Thursday, July 19th, 2012
Women who consume modest amounts of coffee while pregnant are not putting their children at risk for later hyperactivity issues due to the beverage’s caffeine content, a new Australian study has found. The Huffington Post reports:
Participants in the study (3,400 mothers) were asked how much coffee they consumed during pregnancy. When their children turned 5 or 6, the same women filled out questionnaires about their kids’ behavioral health -– teachers completed an identical survey. The authors concluded that mothers who drank caffeine during pregnancy did not put their kids at risk for “hyperactivity/inattention problems, emotional symptoms, conduct problems, peer relationship problems, overall problem behavior, or suboptimal prosocial behavior.”
This study follows a study published in the journal Pediatrics last April, which concluded that coffee intake during pregnancy does not lead to colic in infants.
Image: Pregnant woman drinking coffee, via Shutterstock
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Friday, April 6th, 2012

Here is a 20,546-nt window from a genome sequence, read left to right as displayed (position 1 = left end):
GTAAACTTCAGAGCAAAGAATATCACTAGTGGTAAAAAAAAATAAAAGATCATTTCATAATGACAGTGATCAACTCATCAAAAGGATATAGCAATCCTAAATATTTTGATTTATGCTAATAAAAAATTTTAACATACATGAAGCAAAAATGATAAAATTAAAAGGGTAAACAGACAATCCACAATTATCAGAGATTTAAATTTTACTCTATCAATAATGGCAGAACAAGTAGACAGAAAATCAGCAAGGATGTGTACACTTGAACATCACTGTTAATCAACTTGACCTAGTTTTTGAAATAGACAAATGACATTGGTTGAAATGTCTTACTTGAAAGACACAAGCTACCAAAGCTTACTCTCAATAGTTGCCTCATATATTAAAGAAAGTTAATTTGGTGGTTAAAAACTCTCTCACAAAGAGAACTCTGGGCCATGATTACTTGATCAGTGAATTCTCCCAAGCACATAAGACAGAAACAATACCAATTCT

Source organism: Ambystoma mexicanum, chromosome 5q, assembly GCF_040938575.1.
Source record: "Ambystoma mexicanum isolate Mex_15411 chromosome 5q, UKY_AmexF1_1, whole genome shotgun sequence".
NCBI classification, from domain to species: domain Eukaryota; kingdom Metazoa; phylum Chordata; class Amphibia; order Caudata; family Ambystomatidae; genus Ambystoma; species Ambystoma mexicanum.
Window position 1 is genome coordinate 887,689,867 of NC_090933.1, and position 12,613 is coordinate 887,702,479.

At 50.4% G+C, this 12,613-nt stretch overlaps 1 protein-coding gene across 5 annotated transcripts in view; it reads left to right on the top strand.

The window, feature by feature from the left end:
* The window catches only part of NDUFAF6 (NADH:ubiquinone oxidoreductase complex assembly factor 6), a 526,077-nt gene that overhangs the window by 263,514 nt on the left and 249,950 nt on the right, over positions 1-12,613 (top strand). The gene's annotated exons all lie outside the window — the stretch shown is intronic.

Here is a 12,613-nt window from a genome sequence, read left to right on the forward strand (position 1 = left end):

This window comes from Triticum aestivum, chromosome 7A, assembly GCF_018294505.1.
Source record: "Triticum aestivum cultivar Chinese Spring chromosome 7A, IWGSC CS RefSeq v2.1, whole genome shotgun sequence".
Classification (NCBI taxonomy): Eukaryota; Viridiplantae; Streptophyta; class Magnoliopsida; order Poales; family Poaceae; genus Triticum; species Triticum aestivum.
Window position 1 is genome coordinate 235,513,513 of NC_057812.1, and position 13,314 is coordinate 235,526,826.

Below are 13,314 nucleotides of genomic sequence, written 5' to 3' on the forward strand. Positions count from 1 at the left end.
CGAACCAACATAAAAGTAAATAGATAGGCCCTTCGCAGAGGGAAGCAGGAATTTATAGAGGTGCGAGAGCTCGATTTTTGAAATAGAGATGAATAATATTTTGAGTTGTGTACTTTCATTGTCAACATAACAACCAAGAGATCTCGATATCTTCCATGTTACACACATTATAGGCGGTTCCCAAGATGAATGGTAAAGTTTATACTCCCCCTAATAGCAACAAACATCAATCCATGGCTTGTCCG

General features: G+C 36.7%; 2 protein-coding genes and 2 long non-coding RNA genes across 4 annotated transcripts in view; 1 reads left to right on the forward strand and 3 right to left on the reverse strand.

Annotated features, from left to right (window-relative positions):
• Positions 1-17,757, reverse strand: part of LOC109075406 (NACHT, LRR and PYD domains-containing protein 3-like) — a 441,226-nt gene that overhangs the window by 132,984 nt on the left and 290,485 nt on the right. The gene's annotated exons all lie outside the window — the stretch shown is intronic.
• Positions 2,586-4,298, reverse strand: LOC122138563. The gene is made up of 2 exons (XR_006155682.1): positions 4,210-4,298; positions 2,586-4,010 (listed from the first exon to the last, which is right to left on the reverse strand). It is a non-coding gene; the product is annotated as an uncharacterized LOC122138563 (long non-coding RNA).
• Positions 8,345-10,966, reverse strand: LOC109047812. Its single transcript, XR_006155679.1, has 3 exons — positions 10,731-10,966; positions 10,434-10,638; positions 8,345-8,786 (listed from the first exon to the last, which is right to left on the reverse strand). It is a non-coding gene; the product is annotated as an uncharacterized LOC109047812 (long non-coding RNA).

A new study published in the journal Pediatrics has found that women who consume high quantities of caffeine during pregnancy and early in their children’s infancy do not put their babies at higher risk of suffering from colic or sleep disturbance.
The study followed mothers of babies born in Pelotas, Brazil in 2004. NPR reports on the findings:
“When we planned the study, we worked with the hypothesis of association between heavy maternal consumption of caffeine and higher infant awakenings at night,” Marlos Rodrigues Domingues, a researcher at Brazil’s Universidade Federal de Pelotas and co-author of the study, tells Shots in an email.
It’s not clear why the infants’ sleep wasn’t affected. The babies might have developed a tolerance to caffeine while in the womb, Rodrigues says. But other studies have found no caffeine metabolites in the urine of babies whose mothers drink coffee, suggesting that the babies don’t absorb caffeine the way older children and adults do.
Image: Cup of coffee, via Shutterstock.
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